The homicides mostly come from people my age. It’s mostly teenagers doing it. And it’s common here to know people who are involved or have been affected. Like my friend. I grew up with him for a long time. When I was living in Virginia, I was going to go back to D.C. to visit him, but I heard he got killed. I don’t know why, I just learned he got killed. Some of my friends, some of them are dead.

I know a lot of people my age that got guns to make them seem like they are tough and cool. That’s why they want them, it makes them seem all big and bad. They buy them off the streets. It’s easy, like buying alcohol off the streets, or buying weed off the streets. You actually see more people dealing guns, because weed is legal in D.C. now. I do have friends who get into all that. I can tell them that it’s not the right decision, but really, there’s nothing I can do. They don’t listen. And they end up in jail.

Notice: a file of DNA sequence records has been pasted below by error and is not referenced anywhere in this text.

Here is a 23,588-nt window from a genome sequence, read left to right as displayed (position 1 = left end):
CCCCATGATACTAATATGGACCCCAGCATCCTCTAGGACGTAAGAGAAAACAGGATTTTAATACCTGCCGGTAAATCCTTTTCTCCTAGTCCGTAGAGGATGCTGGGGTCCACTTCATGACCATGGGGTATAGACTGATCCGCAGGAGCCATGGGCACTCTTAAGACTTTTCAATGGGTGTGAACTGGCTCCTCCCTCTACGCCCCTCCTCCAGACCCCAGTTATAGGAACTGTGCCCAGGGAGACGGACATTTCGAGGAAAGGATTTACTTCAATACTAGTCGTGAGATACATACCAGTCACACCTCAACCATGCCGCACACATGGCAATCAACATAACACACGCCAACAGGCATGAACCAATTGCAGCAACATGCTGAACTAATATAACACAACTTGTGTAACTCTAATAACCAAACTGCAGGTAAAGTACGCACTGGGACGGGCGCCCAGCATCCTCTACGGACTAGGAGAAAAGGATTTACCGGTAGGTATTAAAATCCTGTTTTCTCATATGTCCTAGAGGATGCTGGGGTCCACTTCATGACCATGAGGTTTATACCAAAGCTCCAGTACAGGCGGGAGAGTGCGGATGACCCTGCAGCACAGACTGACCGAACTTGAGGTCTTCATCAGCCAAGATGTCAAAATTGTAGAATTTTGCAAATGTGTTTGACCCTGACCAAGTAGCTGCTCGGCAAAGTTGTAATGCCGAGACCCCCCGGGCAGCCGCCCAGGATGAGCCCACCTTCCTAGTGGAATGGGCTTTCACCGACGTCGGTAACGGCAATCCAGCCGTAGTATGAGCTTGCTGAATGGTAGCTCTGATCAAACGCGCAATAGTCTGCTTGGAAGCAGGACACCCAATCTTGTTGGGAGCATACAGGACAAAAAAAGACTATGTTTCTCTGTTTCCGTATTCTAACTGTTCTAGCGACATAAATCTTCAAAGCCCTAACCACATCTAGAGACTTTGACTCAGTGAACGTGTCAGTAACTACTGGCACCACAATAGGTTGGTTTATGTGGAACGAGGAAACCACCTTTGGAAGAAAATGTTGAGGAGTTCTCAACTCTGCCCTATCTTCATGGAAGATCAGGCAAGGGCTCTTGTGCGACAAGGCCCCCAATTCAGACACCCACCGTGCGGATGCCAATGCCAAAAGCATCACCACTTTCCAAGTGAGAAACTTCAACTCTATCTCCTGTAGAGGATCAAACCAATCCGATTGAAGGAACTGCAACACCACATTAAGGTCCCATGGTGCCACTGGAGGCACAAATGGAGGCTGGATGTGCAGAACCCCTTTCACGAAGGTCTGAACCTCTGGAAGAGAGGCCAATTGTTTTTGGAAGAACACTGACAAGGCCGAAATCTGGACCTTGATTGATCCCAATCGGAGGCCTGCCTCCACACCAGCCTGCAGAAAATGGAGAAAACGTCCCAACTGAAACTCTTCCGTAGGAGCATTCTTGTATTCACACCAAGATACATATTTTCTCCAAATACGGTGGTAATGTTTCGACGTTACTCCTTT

I want to go to college and I want to make music. I want to be a producer, or to be in criminal justice. That’s what I’m looking forward to. I want to leave here after I graduate. Me and my girl, we gonna move out in Maryland somewhere, or Virginia. A person who doesn’t get into that stuff, who doesn’t get a gun, they want things from life. They have a better future, like going to college and getting a good job. Someone who doesn’t, they don’t see past age 18. All they see is being on the streets and selling drugs, or getting killed.

[Photo: Bill O’Leary/The Washington Post via Getty Images]